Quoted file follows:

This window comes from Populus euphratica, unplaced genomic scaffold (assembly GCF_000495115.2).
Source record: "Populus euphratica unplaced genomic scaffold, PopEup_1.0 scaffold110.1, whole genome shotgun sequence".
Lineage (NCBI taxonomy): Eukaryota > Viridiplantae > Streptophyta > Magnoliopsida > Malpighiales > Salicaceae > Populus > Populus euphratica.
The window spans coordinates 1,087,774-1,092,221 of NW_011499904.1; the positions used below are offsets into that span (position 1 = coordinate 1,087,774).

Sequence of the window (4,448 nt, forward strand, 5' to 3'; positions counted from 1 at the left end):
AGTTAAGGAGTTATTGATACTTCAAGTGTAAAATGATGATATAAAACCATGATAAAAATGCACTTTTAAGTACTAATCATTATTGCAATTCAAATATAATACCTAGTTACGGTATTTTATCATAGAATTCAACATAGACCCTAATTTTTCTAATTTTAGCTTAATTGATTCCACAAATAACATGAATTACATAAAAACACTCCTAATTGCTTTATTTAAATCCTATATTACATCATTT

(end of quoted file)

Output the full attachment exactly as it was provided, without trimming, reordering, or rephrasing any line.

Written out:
This window comes from Populus euphratica, unplaced genomic scaffold (assembly GCF_000495115.2).
Source record: "Populus euphratica unplaced genomic scaffold, PopEup_1.0 scaffold110.1, whole genome shotgun sequence".
Lineage (NCBI taxonomy): Eukaryota > Viridiplantae > Streptophyta > Magnoliopsida > Malpighiales > Salicaceae > Populus > Populus euphratica.
The window spans coordinates 1,087,774-1,092,221 of NW_011499904.1; the positions used below are offsets into that span (position 1 = coordinate 1,087,774).

Sequence of the window (4,448 nt, forward strand, 5' to 3'; positions counted from 1 at the left end):
AGTTAAGGAGTTATTGATACTTCAAGTGTAAAATGATGATATAAAACCATGATAAAAATGCACTTTTAAGTACTAATCATTATTGCAATTCAAATATAATACCTAGTTACGGTATTTTATCATAGAATTCAACATAGACCCTAATTTTTCTAATTTTAGCTTAATTGATTCCACAAATAACATGAATTACATAAAAACACTCCTAATTGCTTTATTTAAATCCTATATTACATCATTT